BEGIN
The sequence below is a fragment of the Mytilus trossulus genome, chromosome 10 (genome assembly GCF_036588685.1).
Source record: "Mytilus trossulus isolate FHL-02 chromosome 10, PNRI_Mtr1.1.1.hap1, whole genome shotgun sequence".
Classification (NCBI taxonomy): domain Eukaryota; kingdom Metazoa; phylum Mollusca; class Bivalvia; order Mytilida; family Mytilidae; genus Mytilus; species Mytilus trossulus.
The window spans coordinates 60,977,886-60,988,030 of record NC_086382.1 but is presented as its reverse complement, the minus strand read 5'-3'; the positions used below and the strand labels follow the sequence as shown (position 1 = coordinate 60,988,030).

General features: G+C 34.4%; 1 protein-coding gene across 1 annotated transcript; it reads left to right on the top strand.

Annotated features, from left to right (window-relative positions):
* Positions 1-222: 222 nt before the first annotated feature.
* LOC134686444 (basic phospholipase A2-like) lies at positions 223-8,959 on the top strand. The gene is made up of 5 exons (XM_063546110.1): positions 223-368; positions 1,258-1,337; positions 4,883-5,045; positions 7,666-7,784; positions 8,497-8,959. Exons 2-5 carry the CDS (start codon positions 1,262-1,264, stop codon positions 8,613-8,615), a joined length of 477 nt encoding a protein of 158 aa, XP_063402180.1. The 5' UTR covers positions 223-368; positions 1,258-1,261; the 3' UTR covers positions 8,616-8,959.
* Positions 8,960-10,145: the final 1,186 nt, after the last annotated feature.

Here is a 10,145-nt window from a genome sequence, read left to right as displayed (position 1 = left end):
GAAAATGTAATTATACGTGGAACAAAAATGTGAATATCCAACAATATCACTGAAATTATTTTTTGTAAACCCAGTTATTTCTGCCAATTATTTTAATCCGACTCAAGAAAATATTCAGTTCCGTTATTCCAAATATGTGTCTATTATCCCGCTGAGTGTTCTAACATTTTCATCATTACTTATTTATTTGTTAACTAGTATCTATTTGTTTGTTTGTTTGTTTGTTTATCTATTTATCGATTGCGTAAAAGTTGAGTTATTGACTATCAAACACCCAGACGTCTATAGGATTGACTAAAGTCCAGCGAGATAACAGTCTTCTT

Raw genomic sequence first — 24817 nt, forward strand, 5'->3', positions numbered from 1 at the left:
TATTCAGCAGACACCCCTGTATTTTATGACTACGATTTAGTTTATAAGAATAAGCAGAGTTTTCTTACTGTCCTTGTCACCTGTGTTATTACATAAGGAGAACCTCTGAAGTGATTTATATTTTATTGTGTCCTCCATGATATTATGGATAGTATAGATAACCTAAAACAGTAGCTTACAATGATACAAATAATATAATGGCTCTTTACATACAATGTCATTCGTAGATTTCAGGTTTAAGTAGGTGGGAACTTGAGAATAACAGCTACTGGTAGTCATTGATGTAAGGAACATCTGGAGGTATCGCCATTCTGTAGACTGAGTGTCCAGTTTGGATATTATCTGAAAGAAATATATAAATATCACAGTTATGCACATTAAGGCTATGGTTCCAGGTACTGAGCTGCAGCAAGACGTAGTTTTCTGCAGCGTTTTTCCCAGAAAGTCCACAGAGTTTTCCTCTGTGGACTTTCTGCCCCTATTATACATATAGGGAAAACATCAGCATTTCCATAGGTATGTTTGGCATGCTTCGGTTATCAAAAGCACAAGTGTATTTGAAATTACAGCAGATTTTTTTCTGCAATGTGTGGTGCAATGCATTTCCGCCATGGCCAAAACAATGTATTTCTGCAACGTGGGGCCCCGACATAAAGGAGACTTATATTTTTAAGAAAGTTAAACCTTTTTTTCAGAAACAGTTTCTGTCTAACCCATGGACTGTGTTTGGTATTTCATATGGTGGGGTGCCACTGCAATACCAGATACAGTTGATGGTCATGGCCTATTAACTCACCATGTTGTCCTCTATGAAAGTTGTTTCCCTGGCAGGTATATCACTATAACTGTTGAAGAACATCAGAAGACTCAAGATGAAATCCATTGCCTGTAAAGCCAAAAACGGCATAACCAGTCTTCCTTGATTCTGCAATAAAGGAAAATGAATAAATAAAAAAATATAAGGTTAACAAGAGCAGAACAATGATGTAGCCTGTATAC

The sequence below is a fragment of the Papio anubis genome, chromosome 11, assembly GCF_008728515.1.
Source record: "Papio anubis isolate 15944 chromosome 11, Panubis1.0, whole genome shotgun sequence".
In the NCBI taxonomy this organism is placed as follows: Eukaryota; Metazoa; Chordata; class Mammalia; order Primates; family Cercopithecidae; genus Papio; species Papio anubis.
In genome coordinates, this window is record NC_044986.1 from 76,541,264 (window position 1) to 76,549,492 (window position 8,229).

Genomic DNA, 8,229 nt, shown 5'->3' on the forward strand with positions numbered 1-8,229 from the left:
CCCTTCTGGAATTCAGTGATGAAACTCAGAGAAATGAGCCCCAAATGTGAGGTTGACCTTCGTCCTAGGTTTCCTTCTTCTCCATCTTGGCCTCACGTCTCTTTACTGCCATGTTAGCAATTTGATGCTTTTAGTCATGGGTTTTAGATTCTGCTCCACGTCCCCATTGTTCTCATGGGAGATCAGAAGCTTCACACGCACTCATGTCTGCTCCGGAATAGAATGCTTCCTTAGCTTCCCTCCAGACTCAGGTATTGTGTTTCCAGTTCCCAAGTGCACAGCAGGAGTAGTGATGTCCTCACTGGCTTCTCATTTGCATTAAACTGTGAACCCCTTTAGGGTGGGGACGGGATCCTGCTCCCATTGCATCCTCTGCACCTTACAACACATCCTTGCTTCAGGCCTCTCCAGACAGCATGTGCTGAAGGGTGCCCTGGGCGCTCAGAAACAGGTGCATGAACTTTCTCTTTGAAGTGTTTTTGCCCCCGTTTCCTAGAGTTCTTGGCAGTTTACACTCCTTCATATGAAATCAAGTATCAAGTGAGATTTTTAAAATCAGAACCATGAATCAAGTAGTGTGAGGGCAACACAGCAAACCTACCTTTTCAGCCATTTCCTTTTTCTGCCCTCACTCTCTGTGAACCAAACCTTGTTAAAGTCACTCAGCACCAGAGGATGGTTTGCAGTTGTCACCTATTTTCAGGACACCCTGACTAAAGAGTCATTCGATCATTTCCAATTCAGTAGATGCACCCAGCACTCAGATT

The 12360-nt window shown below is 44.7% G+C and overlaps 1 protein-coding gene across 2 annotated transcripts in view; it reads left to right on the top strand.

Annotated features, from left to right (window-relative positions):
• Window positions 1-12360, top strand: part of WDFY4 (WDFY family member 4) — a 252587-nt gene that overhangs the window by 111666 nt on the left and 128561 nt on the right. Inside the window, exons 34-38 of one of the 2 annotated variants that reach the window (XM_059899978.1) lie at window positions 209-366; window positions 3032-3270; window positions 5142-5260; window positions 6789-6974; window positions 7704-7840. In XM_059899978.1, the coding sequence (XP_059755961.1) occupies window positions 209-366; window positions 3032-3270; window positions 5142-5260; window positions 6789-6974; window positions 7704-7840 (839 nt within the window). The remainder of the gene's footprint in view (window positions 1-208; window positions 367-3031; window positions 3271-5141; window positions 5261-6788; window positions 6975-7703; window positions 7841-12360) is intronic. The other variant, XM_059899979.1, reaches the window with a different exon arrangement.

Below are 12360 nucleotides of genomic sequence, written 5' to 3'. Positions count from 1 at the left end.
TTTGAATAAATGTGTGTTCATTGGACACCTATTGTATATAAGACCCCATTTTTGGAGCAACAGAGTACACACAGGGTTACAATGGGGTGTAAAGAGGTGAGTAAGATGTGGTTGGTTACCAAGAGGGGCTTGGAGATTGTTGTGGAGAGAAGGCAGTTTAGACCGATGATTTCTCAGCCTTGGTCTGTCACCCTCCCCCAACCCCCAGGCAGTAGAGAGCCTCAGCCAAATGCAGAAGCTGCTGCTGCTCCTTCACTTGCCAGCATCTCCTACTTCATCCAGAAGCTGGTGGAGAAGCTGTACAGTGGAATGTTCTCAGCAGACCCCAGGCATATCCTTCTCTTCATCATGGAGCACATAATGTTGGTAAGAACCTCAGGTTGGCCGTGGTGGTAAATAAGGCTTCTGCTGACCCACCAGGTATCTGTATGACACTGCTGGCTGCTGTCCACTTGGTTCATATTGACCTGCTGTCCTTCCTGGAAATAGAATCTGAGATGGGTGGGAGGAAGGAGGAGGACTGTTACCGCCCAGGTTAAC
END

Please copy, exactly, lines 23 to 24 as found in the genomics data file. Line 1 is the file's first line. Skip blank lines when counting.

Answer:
Below are 12360 nucleotides of genomic sequence, written 5' to 3'. Positions count from 1 at the left end.
TTTGAATAAATGTGTGTTCATTGGACACCTATTGTATATAAGACCCCATTTTTGGAGCAACAGAGTACACACAGGGTTACAATGGGGTGTAAAGAGGTGAGTAAGATGTGGTTGGTTACCAAGAGGGGCTTGGAGATTGTTGTGGAGAGAAGGCAGTTTAGACCGATGATTTCTCAGCCTTGGTCTGTCACCCTCCCCCAACCCCCAGGCAGTAGAGAGCCTCAGCCAAATGCAGAAGCTGCTGCTGCTCCTTCACTTGCCAGCATCTCCTACTTCATCCAGAAGCTGGTGGAGAAGCTGTACAGTGGAATGTTCTCAGCAGACCCCAGGCATATCCTTCTCTTCATCATGGAGCACATAATGTTGGTAAGAACCTCAGGTTGGCCGTGGTGGTAAATAAGGCTTCTGCTGACCCACCAGGTATCTGTATGACACTGCTGGCTGCTGTCCACTTGGTTCATATTGACCTGCTGTCCTTCCTGGAAATAGAATCTGAGATGGGTGGGAGGAAGGAGGAGGACTGTTACCGCCCAGGTTAAC